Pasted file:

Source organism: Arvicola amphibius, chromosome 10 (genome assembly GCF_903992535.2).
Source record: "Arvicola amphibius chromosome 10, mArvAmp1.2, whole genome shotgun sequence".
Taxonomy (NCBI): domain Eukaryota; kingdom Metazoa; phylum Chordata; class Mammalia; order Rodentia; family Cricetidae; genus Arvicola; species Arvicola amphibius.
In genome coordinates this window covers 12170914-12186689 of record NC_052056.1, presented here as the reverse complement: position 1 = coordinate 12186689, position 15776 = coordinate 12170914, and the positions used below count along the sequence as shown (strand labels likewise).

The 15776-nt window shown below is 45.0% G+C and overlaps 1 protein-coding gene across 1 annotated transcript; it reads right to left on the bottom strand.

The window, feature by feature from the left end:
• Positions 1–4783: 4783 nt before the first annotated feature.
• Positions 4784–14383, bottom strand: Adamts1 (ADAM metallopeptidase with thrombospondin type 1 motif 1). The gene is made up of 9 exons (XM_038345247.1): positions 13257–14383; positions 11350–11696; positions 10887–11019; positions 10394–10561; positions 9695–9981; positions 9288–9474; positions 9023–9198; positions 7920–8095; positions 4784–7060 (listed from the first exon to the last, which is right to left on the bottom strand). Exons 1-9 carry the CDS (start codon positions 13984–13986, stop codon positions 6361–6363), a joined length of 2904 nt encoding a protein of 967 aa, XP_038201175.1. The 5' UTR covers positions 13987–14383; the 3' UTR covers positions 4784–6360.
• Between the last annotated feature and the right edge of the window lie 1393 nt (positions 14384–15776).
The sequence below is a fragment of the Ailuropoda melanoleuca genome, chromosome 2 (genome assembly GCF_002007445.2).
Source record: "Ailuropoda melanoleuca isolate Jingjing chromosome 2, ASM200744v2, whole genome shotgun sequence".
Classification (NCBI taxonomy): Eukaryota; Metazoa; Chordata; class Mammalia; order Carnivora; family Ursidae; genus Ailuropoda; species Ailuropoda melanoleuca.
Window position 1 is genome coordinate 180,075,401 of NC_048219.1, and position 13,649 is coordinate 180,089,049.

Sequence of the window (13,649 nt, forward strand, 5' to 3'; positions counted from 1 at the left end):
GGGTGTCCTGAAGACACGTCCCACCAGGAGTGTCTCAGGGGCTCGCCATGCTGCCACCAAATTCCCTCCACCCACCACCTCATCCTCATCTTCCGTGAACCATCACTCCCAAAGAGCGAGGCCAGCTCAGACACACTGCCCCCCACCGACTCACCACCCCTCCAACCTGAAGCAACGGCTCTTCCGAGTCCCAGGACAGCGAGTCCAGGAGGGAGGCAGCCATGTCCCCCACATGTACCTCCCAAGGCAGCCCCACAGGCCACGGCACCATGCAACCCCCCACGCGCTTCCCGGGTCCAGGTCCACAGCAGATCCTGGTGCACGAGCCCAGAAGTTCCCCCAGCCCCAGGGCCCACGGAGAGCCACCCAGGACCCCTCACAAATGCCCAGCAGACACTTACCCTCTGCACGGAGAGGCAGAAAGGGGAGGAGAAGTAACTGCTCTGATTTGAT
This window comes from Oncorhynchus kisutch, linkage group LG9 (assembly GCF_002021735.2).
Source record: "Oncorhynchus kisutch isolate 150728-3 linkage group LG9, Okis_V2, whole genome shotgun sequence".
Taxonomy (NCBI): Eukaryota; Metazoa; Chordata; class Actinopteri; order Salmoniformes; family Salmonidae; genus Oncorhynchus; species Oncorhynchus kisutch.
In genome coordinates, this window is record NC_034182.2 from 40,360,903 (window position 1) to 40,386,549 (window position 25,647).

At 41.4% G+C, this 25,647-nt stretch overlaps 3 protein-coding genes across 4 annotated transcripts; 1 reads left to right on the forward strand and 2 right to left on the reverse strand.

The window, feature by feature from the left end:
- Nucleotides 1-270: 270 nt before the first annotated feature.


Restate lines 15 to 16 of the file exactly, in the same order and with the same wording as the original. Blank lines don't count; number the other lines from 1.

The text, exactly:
GGGTGTCCTGAAGACACGTCCCACCAGGAGTGTCTCAGGGGCTCGCCATGCTGCCACCAAATTCCCTCCACCCACCACCTCATCCTCATCTTCCGTGAACCATCACTCCCAAAGAGCGAGGCCAGCTCAGACACACTGCCCCCCACCGACTCACCACCCCTCCAACCTGAAGCAACGGCTCTTCCGAGTCCCAGGACAGCGAGTCCAGGAGGGAGGCAGCCATGTCCCCCACATGTACCTCCCAAGGCAGCCCCACAGGCCACGGCACCATGCAACCCCCCACGCGCTTCCCGGGTCCAGGTCCACAGCAGATCCTGGTGCACGAGCCCAGAAGTTCCCCCAGCCCCAGGGCCCACGGAGAGCCACCCAGGACCCCTCACAAATGCCCAGCAGACACTTACCCTCTGCACGGAGAGGCAGAAAGGGGAGGAGAAGTAACTGCTCTGATTTGAT
This window comes from Oncorhynchus kisutch, linkage group LG9 (assembly GCF_002021735.2).